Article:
Thursday, 23 July 2015

Chinese Super Travelers Conquer Poles

Two Chinese tourists pose for pictures on Antarctica
When we talk about travel, someone always mentions mainland Chinese tourists. And these days it looks like they have pretty much conquered the entire planet.

More of them -- well the wealthy ones -- are going to far-flung locations like the Arctic and the Antarctic. There were only 99 Chinese tourists who visited the Antarctic in 2005-2006, but the number has risen to 3,042 in 2014-2015, according to the International Association of Antarctic Tour Operators (IAATO).

One of them was Zhang Mengying, a 31-year-old manager from Guangzhou, who had always wanted to visit the Antarctic, the Arctic and the equator.

She took a more than 30-hour flight from Hong Kong to Buenos Aires, transited in Dubai and Rio Janeiro. After a night's rest, she took another flight to the Argentinian town of Ushuaia, the southernmost tip of South America to embark on a week-long cruise of the Antarctic.

"The most impressive thing was the impact it had on my soul," Zhang said. "Seeing the magnificent, breathtaking beautiful scenery and animals around me, I couldn't help thinking that nature was so great that all big and small disputes in our society were meaningless."

The trip also made her more conscious about global warming, but traveling such far distances surely doesn't help the carbon footprint situation...

A pair of penguins captivate some Chinese tourists
Apparently trips to the North and South Poles make up one-third of tours Chinese "super travelers" took last year.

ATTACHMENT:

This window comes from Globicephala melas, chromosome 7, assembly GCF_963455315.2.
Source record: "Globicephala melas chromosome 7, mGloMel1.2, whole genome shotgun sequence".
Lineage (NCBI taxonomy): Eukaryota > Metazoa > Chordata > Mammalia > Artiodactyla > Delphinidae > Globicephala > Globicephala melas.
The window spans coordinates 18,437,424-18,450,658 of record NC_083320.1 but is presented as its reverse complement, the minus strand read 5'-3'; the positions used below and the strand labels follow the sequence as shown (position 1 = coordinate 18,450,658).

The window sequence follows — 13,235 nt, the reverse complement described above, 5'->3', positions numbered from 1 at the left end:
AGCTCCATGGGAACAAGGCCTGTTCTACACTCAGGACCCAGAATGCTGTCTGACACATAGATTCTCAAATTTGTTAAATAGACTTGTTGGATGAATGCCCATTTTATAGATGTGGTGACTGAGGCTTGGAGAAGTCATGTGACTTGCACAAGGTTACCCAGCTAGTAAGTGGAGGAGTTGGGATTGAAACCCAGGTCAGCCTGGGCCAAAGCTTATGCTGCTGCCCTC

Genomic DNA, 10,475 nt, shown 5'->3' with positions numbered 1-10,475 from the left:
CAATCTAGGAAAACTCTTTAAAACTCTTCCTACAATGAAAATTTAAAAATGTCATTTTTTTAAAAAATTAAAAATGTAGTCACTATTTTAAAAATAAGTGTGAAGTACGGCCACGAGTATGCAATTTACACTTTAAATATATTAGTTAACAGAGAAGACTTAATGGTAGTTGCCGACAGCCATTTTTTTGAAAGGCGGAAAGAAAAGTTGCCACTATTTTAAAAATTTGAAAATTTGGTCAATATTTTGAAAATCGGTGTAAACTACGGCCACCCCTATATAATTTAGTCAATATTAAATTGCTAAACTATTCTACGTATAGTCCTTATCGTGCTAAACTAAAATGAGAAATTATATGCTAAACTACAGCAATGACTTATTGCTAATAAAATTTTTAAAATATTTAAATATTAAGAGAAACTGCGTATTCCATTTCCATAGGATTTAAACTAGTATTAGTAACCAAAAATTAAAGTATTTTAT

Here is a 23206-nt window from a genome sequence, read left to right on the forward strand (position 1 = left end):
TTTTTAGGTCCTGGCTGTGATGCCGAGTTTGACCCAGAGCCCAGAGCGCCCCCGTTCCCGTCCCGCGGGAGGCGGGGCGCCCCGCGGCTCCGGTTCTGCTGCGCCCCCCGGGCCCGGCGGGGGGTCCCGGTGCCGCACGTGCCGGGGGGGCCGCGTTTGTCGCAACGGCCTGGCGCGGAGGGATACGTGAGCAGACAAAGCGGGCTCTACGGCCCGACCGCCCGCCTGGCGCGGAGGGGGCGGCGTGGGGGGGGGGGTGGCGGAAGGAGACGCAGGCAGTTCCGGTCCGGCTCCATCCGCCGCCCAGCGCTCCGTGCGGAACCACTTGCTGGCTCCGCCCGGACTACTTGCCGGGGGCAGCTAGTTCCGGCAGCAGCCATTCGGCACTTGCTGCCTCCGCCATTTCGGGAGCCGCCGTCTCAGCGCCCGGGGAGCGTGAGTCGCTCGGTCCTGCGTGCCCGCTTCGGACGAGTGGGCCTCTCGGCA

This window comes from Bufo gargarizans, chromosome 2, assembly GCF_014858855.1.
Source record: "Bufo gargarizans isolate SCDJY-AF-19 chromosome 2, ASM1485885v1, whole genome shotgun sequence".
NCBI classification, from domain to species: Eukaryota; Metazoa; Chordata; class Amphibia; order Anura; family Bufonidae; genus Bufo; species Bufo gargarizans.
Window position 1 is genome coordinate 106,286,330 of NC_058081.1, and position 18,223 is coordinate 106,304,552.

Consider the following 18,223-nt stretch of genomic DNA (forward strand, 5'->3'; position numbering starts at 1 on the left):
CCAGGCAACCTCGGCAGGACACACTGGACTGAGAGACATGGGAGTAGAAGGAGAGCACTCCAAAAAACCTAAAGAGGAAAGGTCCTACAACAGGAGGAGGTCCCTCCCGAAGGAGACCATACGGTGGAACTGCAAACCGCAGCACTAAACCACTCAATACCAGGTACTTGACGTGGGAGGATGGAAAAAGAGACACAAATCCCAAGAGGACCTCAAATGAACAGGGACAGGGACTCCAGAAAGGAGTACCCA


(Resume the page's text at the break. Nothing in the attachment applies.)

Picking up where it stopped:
The Hurun Chinese Luxury Traveller report polled 291 such travelers, defining them as those with at least 10 million yuan and had spent at least US$30,000 on travel in the past 12 months.

"The recent popularity of Antarctica with the Chinese luxury traveler shows how much experiential travel is now on the cards," said Hurun Report chairman Rupert Hoogewerf.

Based on travel numbers, to the Antarctic, China is ranked fourth, after the United States, Australia, and the UK.

Charles Wang, in charge of tours to the Antarctic and the Arctic for HH Travel, an upmarket brand for travel website ctrip.com, says, "Over the last two to three years, our Antarctic clients have been doubling by the year.

"One interesting phenomenon is that in the past, only entrepreneurs, gold-collar workers and retirees went to the Antarctic. But now, the tourists are becoming younger," he said.

HH Travel offers two trips: a 12-day trip to the Antarctic Peninsula for almost 200,000 yuan ($32,221), and a more than 20-day trip to the Falkland Islands and South Georgia Island for 300,000 yuan ($48,331).

Isn't it cold taking wedding photos in the Antarctic?
And how do Chinese tourists behave on these trips?

There have been reports of them charging at groups of penguins, chasing them or getting to close to take pictures. Some even take wedding photos there...

Beijing retiree Yang Yuan, 50, went to the Antarctic in January. "I was stunned by the pure scenery and was moved by the service of my American cruise operator, who spared no effort in protecting the environment," she said.

While it's great to have the Chinese appreciate practically pristine environments, do they understand the importance of protecting them as much as possible, wherever you live?

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